by Bruce Gilberd
(Based on Luke 2:1-7)
Today we give thanks for the part Mary played in the story of God, bringing new life and redemption into this world, through Jesus, God, and Mary’s son.
I also, this morning, wish to probe what might have been going on in that Nazareth home as Jesus and his siblings grew up there.
Mary, the mother of Jesus, has had a place of honour in the church from the beginning. In some parts of the church this has taken rather extreme forms – which diminish her humanity.
We are well informed that both Mary and Joseph were descended from David, King of Israel – a flawed, penitent, blessed King and ancestor.
We read, each Christmas, the birth narrative, which is preceded by the annunciation narrative, and Mary’s consent to God’s purpose for her. There have been periods in the church’s history when the divinity of Jesus has been so emphasised that his humanity – his weeping, sweating, bleeding humanity – his identification with us – was almost lost. Admittedly, it can be difficult to get to grips with this divinely human brother who is also our “Lord and our God” (as Thomas put it).
We are told his mother, Mary herself, “pondered all these things in her heart”.
Jesus grew up with nurturing parents and younger siblings – attending the local synagogue, and probably a school there. He watched Joseph, and picked up carpentry.
Then, except for the incident in the Temple as a twelve-year-old, there are eighteen years of silence. We can assume Jesus was still at home. Some say he joined the Essene monastic community near the Dead Sea. The evidence is slight. So, as many young Jewish men did, he stayed at home, close to his mother – who we give thanks for today.
When Jesus began his ministry at about thirty years of age, it is abundantly evident from his teaching, parables, dialogue and deeds he had used the hidden years being an acute observer, learning from all that was going on around him. He had carefully noted and was deeply aware of:
- the hypocrisy of many in religious leadership;
- the brutality that underlay the Pax Romana – the peace of the Roman occupation and empire;
- the wisdom, depth, ethics and prophecies of the Hebrew scriptures;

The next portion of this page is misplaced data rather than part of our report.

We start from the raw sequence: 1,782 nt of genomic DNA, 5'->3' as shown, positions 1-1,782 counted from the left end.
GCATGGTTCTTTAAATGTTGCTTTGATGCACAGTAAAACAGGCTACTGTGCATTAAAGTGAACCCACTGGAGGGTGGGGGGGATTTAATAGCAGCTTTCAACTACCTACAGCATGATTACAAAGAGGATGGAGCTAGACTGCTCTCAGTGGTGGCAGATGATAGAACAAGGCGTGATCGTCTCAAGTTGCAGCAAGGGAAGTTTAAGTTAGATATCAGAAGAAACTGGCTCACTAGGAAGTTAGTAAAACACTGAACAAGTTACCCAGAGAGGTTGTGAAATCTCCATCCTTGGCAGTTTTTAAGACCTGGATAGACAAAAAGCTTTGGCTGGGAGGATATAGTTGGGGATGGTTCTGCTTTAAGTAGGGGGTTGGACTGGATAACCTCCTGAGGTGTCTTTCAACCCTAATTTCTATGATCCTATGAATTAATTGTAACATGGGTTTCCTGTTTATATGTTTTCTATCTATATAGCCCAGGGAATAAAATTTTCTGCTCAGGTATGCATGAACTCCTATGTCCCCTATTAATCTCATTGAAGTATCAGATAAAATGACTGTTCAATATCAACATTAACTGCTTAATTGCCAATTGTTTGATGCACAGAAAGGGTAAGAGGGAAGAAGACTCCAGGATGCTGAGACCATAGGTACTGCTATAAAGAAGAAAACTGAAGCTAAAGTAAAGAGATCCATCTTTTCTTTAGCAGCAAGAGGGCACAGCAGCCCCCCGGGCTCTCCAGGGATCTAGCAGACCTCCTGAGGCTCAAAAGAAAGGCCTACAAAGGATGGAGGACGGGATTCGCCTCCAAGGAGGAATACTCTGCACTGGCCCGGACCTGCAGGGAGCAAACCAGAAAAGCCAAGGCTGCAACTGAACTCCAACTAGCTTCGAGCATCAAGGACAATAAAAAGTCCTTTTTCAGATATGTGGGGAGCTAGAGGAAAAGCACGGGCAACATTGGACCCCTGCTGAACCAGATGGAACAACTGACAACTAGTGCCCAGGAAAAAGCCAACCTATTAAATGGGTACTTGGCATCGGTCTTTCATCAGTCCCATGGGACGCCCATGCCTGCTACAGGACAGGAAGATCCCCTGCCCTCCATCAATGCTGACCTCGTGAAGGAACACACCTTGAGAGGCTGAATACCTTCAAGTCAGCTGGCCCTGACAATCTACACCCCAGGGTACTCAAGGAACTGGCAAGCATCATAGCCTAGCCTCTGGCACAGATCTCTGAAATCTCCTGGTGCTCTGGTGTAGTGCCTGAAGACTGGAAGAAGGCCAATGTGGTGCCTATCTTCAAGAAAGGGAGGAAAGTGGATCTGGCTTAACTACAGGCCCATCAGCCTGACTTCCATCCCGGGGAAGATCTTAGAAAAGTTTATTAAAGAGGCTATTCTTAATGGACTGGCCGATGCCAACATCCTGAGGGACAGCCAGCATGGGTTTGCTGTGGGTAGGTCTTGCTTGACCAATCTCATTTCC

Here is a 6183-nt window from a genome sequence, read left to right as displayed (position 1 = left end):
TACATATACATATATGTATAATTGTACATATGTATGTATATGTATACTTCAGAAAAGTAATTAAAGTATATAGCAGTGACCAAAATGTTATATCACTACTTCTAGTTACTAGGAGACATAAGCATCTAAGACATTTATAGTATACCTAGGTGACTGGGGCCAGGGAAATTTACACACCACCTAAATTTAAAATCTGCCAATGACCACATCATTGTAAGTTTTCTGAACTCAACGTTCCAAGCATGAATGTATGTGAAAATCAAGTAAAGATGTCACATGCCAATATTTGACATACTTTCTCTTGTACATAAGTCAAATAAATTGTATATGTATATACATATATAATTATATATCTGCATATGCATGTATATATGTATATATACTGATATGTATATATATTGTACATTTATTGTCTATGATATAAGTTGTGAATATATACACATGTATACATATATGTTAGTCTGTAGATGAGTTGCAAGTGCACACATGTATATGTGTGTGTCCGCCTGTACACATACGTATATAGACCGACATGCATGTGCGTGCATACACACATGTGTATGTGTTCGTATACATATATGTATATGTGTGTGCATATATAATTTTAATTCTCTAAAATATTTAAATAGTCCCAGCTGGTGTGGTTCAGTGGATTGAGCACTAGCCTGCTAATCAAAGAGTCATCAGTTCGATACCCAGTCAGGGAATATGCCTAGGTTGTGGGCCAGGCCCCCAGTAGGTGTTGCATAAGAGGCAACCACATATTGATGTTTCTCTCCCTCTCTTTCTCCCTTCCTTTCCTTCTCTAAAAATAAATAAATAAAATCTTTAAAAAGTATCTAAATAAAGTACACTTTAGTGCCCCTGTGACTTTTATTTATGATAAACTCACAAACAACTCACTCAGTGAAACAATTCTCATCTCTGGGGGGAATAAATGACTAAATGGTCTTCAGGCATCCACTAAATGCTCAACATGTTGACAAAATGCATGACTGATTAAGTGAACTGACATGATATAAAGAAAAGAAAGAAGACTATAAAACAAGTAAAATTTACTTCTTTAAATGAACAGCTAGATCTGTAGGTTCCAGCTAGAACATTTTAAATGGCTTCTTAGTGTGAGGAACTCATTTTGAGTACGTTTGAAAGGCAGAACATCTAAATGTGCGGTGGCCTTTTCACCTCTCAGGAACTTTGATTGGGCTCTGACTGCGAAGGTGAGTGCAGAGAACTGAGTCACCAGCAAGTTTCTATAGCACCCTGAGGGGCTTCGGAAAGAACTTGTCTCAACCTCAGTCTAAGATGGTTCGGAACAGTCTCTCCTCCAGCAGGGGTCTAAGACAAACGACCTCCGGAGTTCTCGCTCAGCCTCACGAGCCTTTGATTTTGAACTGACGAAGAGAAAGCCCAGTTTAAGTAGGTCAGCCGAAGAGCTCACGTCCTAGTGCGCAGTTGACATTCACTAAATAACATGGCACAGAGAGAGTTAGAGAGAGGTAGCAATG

- the minutiae of family and village life;
- how to run a small carpentry business;
- the working life of surrounding farms, and nearby fishermen – also wine makers;
- what goes on behind closed doors between masters and servants;
- how to listen accurately and question probingly;
- the side-lining of children and women; of tax gatherers and prostitutes;
- the burdens of the sick, and the excluded: Samaritans and Gentiles;
- the changing of the seasons, and the world of nature;
- the jostling for political and religious power.
Jesus then used all this accumulated knowledge and wisdom in his ministry, enriching those who had ears to hear, and us today.
But even in that hectic three years, his beloved mother was still at his elbow:
- at the marriage at Cana, broadly hinting he could solve the lack of wine problem;
- wanting him to join her away from the throng, and rest from the stress.
And Mary was there, probably in her mid-forties, at the foot of the cross, and was taken in to the care of John the apostle, at Jesus’s bidding.
So, thank you, Mary, mother of Jesus, for your loyalty, your obedience, your nurture, your mothering. Your pain and joy of childbirth, your wondering heart as your boy grew up and grew in stature and wisdom. Your heartbreak at the cross; and yet joy beyond understanding at his rising.
The lives of these two – human Mary and her divinely human son Jesus – are inextricably bound together.
I want to conclude by inviting you to use your hidden, quiet times, all your times, discerningly, by being as aware as possible, as Jesus was, of what is going on around you, and in you, and:
- in nature,
- in relationships,
- in the local and wider community and their issues,
- in politics, and in other nations,
- in local, national and global church life,
- what is going on? what am I learning …?
Let us be aware, observant, alert – and make our findings the subject of our conversations and prayers and, at times, our actions. We all need to keep equipping ourselves for our life-long ministries.